· “You are ‘eating for two’ now.” – Sadly, no. In the first trimester you don’t need any more calories than you did before you were pregnant. You only need about 340 additional kcal/day in the second trimester and 450 additional kcal/day in the third trimester. Your nutrient needs increase during pregnancy so if anything you have less wiggle room for junk food, not more.


The Diet “Traffic Light” for a Healthy Pregnancy

Recent studies have shown that presenting nutrition guidelines in a “traffic light” form can make them easier to digest, so to speak, so that is one of the ways I present information to my patients and the way and I will do it here.


Many of your vitamin and mineral needs increase during pregnancy – particularly calcium, folate, and iron – and it is important that you eat the foods that will meet those increased needs. That said, soon it will be summer and pregnant women tend to run hot, it will probably be pretty important for you to eat a bowl of ice cream too! I certainly don’t eat a perfect diet, and I don’t expect you to either. I tell my patients that “junk” (aka foods that make you happy but don’t provide any protein, vitamins, or minerals) is ok once or twice a week as long as they make sure they meet their needs first.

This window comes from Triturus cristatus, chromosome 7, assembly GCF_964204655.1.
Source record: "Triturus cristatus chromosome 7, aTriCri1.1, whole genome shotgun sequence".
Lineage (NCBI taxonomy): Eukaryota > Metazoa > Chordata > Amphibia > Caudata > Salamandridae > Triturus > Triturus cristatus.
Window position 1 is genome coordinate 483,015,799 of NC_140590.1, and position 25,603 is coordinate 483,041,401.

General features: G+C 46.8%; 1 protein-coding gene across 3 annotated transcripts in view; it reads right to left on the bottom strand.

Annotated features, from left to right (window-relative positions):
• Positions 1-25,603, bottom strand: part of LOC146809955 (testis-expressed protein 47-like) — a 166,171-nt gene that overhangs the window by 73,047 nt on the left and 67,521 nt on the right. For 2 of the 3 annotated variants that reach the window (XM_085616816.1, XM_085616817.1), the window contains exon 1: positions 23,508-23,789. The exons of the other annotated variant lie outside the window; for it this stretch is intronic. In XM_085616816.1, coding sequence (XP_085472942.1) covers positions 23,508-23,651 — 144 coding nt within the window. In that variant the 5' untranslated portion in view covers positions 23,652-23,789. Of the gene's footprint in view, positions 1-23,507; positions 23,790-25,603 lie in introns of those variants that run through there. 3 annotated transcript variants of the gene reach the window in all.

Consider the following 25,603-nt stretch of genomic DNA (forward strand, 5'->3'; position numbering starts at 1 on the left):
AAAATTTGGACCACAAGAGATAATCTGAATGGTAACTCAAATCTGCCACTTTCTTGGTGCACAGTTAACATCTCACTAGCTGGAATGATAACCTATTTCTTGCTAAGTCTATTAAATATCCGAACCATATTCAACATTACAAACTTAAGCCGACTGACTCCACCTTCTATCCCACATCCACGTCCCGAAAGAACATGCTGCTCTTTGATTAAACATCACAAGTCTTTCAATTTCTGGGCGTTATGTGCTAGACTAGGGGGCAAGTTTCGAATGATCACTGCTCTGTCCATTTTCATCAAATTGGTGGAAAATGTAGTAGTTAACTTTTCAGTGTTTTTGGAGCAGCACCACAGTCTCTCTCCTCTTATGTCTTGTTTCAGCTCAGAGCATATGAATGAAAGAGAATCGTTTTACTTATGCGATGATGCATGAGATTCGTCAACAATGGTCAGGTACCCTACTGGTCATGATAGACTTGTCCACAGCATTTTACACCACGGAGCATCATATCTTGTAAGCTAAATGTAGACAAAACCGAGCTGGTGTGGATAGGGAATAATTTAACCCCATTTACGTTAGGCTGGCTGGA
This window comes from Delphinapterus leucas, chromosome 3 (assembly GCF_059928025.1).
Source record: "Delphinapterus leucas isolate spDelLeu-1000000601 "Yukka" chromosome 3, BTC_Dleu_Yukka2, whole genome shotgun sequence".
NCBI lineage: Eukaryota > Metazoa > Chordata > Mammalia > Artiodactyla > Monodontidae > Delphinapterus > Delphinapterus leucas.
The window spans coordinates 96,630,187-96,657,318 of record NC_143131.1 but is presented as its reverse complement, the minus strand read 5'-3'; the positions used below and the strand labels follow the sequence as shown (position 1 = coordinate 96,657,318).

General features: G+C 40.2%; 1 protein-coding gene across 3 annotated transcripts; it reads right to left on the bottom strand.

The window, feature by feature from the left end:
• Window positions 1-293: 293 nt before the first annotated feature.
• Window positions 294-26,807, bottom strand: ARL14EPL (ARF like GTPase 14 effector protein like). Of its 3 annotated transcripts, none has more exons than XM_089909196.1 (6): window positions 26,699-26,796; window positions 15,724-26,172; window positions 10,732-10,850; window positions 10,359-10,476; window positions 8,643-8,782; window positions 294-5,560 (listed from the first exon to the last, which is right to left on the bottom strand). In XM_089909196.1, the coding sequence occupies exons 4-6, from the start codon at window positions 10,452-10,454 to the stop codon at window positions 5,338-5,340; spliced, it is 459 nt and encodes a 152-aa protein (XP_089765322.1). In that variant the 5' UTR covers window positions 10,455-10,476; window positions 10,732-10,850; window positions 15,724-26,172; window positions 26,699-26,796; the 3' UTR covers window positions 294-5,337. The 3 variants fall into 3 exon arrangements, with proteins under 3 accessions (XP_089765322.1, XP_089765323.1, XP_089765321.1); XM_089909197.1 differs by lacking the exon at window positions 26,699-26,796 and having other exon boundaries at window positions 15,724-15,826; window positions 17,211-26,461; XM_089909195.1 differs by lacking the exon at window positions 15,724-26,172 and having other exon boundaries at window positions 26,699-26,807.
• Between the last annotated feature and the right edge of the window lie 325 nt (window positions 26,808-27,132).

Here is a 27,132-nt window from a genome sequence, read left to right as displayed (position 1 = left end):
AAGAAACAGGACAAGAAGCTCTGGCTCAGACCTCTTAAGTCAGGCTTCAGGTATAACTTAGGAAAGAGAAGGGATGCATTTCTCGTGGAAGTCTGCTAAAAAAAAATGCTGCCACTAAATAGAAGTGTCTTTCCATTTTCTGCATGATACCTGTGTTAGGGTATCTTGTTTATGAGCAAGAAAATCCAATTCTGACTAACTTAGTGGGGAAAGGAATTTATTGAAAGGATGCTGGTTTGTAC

Stop: Do not consume these foods when you are pregnant

  • Fish that are high in mercury: shark, swordfish, king mackerel, and tilefish
  • Cold cuts/sandwich meat/deli meat that are served cold – these products have an increased risk of carrying a type of bacteria that grows at refrigerator-temperatures and should only be consumed steaming hot
  • Raw or undercooked meat and poultry such as a medium-rare burger or steak tartare
  • Raw or undercooked eggs such as soft-boiled eggs, sunny side up eggs, or hollandaise sauce
  • Raw or undercooked fish, like sushi or lox
  • Raw sprouts
  • Raw or unpasteurized milk, unpasteurized cider or juices
  • Dairy products made from raw or unpasteurized milk – many cheeses sold in America, including blues and Bries, have been pasteurized and are fine to have
  • Alcoholic beverages; such as beer, wine, or spirits